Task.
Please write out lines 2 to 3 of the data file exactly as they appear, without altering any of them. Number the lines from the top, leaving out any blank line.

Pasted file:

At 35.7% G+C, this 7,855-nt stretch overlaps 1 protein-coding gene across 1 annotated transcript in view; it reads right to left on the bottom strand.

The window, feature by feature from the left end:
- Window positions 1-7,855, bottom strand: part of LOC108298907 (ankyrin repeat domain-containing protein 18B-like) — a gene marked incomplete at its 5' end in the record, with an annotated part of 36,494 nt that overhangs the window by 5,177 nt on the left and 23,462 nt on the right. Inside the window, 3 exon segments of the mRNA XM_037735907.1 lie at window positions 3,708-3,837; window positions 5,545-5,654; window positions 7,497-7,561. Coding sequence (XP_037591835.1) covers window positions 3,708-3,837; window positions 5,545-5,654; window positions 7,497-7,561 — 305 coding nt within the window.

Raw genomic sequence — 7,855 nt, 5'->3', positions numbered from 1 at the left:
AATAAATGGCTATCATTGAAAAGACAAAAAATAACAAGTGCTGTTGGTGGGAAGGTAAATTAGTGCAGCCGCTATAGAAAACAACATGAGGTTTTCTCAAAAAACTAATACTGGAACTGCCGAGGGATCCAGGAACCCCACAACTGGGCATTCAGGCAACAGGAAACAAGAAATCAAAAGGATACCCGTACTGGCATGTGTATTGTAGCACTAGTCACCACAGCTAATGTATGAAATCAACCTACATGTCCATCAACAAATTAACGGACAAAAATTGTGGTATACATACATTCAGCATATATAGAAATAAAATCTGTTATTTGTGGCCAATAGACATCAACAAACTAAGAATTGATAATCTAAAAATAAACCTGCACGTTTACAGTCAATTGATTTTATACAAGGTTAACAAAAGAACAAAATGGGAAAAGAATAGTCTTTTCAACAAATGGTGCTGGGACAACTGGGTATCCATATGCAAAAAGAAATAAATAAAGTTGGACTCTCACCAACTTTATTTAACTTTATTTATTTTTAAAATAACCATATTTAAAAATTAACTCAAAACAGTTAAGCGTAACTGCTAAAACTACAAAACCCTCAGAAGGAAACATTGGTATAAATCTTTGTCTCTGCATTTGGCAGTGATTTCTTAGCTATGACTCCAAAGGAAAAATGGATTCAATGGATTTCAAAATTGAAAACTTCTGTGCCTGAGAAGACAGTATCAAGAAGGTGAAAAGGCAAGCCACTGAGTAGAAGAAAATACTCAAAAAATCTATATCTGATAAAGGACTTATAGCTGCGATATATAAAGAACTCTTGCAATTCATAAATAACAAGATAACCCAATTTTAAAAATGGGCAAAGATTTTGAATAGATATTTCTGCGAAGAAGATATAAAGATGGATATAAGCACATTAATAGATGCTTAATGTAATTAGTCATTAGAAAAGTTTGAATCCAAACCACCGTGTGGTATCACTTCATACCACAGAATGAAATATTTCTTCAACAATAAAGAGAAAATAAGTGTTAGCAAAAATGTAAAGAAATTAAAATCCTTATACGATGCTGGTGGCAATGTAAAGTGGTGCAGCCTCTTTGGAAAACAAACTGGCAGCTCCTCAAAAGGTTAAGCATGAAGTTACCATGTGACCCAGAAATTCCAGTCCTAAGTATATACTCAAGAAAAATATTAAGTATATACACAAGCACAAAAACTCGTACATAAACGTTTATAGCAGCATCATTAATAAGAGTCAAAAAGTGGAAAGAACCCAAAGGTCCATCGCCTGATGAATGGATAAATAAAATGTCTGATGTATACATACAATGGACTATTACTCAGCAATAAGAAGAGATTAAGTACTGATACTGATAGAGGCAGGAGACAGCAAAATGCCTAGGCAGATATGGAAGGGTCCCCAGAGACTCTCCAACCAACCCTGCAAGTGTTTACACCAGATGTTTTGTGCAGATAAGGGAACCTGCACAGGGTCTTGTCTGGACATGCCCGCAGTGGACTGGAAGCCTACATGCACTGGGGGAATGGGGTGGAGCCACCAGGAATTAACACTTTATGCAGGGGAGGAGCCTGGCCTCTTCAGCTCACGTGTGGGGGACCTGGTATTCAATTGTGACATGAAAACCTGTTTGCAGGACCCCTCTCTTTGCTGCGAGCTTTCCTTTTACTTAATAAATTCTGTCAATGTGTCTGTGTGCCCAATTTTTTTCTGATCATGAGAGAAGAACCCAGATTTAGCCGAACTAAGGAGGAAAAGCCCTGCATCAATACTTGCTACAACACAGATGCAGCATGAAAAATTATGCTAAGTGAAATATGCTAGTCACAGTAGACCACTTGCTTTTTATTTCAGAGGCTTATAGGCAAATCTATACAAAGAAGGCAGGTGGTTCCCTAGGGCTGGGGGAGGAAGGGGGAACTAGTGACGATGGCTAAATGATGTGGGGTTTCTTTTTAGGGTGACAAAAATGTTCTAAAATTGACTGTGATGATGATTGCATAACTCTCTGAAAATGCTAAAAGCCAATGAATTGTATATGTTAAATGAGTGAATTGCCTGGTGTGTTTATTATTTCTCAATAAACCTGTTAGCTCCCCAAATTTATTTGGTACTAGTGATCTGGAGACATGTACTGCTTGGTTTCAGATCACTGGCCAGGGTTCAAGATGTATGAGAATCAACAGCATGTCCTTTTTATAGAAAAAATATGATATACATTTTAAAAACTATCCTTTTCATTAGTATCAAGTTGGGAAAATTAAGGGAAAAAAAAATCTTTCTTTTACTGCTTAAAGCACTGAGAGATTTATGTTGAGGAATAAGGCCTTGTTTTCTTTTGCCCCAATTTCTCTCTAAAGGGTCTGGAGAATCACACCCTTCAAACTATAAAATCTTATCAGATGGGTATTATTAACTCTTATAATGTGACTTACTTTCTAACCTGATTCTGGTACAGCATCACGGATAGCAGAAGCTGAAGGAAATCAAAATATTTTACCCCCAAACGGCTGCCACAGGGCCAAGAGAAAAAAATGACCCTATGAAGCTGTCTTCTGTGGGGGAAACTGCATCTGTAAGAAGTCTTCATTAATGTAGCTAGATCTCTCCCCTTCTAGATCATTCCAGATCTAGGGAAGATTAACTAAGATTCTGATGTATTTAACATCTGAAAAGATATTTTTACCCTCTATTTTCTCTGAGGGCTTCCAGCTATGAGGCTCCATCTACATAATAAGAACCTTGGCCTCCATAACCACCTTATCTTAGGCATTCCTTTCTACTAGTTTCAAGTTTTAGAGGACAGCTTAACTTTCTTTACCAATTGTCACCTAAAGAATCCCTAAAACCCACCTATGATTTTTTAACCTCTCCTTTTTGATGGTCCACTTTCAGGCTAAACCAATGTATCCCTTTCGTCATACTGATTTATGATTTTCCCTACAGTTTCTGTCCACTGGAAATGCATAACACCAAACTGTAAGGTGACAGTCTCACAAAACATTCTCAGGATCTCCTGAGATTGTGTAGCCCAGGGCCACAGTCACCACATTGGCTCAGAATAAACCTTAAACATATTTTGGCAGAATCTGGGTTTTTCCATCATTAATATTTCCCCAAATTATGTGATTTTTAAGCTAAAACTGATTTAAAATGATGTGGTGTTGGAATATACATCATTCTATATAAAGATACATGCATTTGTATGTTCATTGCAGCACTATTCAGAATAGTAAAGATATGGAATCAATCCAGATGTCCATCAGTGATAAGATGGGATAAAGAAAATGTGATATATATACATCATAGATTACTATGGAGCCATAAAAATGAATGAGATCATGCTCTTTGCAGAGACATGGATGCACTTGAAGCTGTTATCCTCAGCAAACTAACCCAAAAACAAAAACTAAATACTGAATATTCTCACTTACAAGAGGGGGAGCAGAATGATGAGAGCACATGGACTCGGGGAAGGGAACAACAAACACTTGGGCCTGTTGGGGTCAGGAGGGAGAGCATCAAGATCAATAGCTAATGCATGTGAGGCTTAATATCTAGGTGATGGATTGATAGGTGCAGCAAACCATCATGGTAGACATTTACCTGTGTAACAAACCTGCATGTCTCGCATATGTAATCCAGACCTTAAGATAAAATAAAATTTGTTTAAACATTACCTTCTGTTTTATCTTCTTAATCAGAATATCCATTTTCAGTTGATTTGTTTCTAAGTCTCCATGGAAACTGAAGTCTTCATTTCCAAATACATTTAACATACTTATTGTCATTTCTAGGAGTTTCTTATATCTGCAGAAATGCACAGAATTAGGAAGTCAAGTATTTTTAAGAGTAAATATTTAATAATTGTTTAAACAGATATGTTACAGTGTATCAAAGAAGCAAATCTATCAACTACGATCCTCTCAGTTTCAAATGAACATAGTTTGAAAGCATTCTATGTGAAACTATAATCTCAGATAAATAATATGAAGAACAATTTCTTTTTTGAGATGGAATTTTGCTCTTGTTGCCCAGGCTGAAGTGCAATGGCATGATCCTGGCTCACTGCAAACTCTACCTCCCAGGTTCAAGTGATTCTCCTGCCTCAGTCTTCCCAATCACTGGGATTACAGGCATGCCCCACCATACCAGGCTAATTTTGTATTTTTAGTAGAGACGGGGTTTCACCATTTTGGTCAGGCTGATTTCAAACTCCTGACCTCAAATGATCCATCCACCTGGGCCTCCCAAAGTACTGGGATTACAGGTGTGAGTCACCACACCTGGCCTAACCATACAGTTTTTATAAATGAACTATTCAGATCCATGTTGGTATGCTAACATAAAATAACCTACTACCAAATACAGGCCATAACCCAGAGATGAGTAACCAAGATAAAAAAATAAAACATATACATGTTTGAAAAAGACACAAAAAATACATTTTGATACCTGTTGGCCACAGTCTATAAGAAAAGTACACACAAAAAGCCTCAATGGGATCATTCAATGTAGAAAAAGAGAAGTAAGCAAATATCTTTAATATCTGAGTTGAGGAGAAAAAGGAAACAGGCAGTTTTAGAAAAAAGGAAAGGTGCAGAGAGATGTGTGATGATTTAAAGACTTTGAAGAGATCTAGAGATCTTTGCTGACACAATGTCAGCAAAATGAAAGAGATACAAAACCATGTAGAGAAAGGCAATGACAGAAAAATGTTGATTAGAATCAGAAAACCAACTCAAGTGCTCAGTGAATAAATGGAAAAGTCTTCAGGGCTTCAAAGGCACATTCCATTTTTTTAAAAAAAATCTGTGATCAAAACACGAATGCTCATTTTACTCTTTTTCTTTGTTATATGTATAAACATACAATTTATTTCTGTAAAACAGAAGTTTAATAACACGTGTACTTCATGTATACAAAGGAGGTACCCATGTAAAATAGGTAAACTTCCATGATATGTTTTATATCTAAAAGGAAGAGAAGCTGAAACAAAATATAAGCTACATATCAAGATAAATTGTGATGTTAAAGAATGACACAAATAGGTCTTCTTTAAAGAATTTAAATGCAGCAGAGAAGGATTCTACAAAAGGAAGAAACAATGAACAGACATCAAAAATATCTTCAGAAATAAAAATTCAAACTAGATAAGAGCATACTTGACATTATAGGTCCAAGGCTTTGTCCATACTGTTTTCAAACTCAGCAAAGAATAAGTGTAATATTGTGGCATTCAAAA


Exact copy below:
The window, feature by feature from the left end:
- Window positions 1-7,855, bottom strand: part of LOC108298907 (ankyrin repeat domain-containing protein 18B-like) — a gene marked incomplete at its 5' end in the record, with an annotated part of 36,494 nt that overhangs the window by 5,177 nt on the left and 23,462 nt on the right. Inside the window, 3 exon segments of the mRNA XM_037735907.1 lie at window positions 3,708-3,837; window positions 5,545-5,654; window positions 7,497-7,561. Coding sequence (XP_037591835.1) covers window positions 3,708-3,837; window positions 5,545-5,654; window positions 7,497-7,561 — 305 coding nt within the window.